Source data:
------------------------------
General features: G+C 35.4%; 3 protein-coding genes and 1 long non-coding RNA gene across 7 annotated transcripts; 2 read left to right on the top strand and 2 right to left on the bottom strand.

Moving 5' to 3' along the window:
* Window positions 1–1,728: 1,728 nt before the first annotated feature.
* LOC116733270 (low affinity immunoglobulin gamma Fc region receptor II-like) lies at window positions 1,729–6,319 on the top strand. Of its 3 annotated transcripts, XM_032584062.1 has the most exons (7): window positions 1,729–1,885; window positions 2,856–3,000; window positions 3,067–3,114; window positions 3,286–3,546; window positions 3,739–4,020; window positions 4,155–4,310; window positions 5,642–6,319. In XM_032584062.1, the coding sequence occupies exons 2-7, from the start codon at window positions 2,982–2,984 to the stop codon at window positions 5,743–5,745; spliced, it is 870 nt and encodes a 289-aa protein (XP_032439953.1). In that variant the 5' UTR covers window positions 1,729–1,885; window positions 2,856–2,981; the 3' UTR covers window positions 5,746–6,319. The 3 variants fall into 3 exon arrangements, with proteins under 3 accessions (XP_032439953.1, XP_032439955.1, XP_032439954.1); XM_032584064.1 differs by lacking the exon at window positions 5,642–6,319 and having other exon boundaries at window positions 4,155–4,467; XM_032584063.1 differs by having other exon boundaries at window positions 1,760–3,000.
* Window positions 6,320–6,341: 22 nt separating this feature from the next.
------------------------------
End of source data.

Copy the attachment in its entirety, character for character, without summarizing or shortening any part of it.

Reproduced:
General features: G+C 35.4%; 3 protein-coding genes and 1 long non-coding RNA gene across 7 annotated transcripts; 2 read left to right on the top strand and 2 right to left on the bottom strand.

Moving 5' to 3' along the window:
* Window positions 1–1,728: 1,728 nt before the first annotated feature.
* LOC116733270 (low affinity immunoglobulin gamma Fc region receptor II-like) lies at window positions 1,729–6,319 on the top strand. Of its 3 annotated transcripts, XM_032584062.1 has the most exons (7): window positions 1,729–1,885; window positions 2,856–3,000; window positions 3,067–3,114; window positions 3,286–3,546; window positions 3,739–4,020; window positions 4,155–4,310; window positions 5,642–6,319. In XM_032584062.1, the coding sequence occupies exons 2-7, from the start codon at window positions 2,982–2,984 to the stop codon at window positions 5,743–5,745; spliced, it is 870 nt and encodes a 289-aa protein (XP_032439953.1). In that variant the 5' UTR covers window positions 1,729–1,885; window positions 2,856–2,981; the 3' UTR covers window positions 5,746–6,319. The 3 variants fall into 3 exon arrangements, with proteins under 3 accessions (XP_032439953.1, XP_032439955.1, XP_032439954.1); XM_032584064.1 differs by lacking the exon at window positions 5,642–6,319 and having other exon boundaries at window positions 4,155–4,467; XM_032584063.1 differs by having other exon boundaries at window positions 1,760–3,000.
* Window positions 6,320–6,341: 22 nt separating this feature from the next.